Clinical Rheumatology

, Volume 30, Issue 8, pp 1055–1062

Clinic and ultrasound findings related to pain in patients with knee osteoarthritis

  • Başkan Bedriye Mermerci
  • Yeşim Garip
  • Ramadan Selma Uysal
  • Halil Doğruel
  • Erdem Karabulut
  • Kürşat Özoran
  • Hatice Bodur
Original Article

DOI: 10.1007/s10067-011-1701-x

Cite this article as:
Mermerci, B.B., Garip, Y., Uysal, R.S. et al. Clin Rheumatol (2011) 30: 1055. doi:10.1007/s10067-011-1701-x

Abstract

The aim of this study was to determine clinical and US factors associated with pain in patients with knee osteoarthritis (OA). The study included 143 patients. Patients were divided into two groups: group 1 consisted of 94 patients with unilateral or bilateral knee pain ≥3 cm during physical activity for at least 48 h prior to inclusion, measured by the visual analog scale from 0 to 10 cm. Group 2 consisted of 49 patients with knee OA without knee pain at least 1 month prior to inclusion. In both knees, range of motion was measured by goniometry and anteroposterior, and lateral knee radiographs were taken during weight-bearing. OA grading was performed in accordance with the Kellgren–Lawrence criteria by a specialist in radiology experienced in this field. A knee ultrasound (US) examination was performed in all patients by a blinded radiologist. Women were more often symptomatic than men (p < 0.005). Patients in group 1 tended to have a higher body mass index (BMI; p < 0.001). Radiographic grades III (52.1%) and II (37.2%) were most frequently found in group 1, whereas I (30.6%), II (46.9%), and III (22.4%) were found in group 2. When radiographic grades in both groups were compared, group 1 had greater radiographic grades than group 2 (p < 0.001). US findings in group 1 were effusion of the suprapatellar pouch (72.3%), Baker’s cyst (42.6%), protrusion of the anterior horn of the medial meniscus associated with medial collateral ligament displacement (9.6%), and loose body (9.6%). In group 2, the only US finding was Baker’s cyst (6.1%). Regression analysis revealed that BMI, degree of knee flexion, and thickness of the quadriceps tendon were factors that were related with pain in the knee. Increased BMI, decrease in the degree of knee flexion, and decreased quadriceps tendon thickness are factors that increase the risk of pain in knee OA.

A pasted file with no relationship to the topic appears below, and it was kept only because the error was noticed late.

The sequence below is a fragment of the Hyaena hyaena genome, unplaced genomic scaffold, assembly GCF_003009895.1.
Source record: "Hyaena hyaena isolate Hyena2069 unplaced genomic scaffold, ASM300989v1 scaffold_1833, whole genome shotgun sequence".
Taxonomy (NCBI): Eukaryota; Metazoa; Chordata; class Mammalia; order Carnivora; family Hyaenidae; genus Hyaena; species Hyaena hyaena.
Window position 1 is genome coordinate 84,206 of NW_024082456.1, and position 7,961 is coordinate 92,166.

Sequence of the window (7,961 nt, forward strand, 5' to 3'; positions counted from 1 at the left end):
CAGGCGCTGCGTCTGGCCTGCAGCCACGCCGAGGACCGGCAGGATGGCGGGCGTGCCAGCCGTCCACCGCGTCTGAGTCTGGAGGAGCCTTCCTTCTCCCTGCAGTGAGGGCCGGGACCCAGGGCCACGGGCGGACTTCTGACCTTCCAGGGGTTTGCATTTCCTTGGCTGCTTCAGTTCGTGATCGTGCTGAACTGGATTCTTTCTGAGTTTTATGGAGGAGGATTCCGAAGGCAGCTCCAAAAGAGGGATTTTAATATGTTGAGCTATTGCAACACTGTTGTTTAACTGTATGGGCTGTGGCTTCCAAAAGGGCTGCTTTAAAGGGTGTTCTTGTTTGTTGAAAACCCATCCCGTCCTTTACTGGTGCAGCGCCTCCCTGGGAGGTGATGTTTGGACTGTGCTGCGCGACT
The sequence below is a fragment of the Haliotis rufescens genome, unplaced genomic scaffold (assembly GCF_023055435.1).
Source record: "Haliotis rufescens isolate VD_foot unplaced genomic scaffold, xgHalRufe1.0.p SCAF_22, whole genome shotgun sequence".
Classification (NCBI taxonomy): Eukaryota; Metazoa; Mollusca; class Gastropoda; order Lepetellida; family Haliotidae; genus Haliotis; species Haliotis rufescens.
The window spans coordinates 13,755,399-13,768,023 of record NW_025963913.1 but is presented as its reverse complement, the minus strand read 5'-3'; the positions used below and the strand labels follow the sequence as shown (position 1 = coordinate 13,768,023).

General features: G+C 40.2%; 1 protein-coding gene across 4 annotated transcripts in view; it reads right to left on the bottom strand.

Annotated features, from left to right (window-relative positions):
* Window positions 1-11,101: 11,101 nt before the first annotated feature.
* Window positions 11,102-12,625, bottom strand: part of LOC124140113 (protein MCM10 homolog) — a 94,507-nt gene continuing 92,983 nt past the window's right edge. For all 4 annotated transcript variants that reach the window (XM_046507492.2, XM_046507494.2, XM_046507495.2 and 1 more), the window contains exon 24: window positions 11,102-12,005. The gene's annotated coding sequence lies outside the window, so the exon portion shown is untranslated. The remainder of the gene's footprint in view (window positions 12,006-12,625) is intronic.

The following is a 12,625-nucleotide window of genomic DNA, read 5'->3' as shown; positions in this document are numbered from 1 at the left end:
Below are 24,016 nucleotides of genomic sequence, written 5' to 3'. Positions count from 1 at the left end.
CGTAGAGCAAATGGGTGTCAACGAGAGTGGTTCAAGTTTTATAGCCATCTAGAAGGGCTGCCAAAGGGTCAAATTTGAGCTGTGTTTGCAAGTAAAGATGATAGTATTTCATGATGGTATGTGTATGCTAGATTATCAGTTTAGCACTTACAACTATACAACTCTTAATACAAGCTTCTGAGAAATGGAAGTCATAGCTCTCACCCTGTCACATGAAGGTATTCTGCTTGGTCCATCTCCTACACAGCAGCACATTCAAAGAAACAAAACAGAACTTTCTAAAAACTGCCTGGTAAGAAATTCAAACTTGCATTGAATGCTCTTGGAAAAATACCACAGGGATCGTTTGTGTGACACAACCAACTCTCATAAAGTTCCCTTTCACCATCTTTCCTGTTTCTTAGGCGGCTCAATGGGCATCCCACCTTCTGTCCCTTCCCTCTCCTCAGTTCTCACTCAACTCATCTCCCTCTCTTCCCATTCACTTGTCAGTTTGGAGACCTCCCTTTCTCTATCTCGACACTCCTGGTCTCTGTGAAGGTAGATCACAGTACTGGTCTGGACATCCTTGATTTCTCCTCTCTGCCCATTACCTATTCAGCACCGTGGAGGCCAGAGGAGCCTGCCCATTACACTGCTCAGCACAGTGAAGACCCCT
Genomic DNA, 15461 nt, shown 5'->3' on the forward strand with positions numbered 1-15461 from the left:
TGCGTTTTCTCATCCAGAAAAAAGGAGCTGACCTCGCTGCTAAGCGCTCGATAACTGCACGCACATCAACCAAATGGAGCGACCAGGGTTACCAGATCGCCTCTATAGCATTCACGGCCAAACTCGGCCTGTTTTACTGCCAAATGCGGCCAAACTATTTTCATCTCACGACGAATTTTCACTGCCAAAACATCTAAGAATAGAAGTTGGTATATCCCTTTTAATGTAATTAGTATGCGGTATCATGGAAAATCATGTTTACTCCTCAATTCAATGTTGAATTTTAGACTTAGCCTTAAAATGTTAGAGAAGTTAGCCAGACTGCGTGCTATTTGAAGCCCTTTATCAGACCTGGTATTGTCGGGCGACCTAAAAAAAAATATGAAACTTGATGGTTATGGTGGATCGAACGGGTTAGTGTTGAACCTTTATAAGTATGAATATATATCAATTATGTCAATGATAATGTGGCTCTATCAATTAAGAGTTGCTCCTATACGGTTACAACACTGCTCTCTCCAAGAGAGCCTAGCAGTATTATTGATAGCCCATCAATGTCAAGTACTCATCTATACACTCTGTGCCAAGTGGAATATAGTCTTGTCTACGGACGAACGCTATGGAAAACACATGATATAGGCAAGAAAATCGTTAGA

Keywords

KneeOsteoarthritisPainUltrasound

Copyright information

© Clinical Rheumatology 2011

Authors and Affiliations

  • Başkan Bedriye Mermerci
    • 1
  • Yeşim Garip
    • 1
  • Ramadan Selma Uysal
    • 2
  • Halil Doğruel
    • 3
  • Erdem Karabulut
    • 4
  • Kürşat Özoran
    • 1
  • Hatice Bodur
    • 1
  1. 1.Department of Physical Medicine and RehabilitationAnkara Numune Education and Research HospitalAnkaraTurkey
  2. 2.Department of RadiologyAnkara Education and Research HospitalAnkaraTurkey
  3. 3.Department of Orthopaedics and Trauma SurgeryAnkara Guven HospitalAnkaraTurkey
  4. 4.Department of BiostatisticsHacettepe UniversityAnkaraTurkey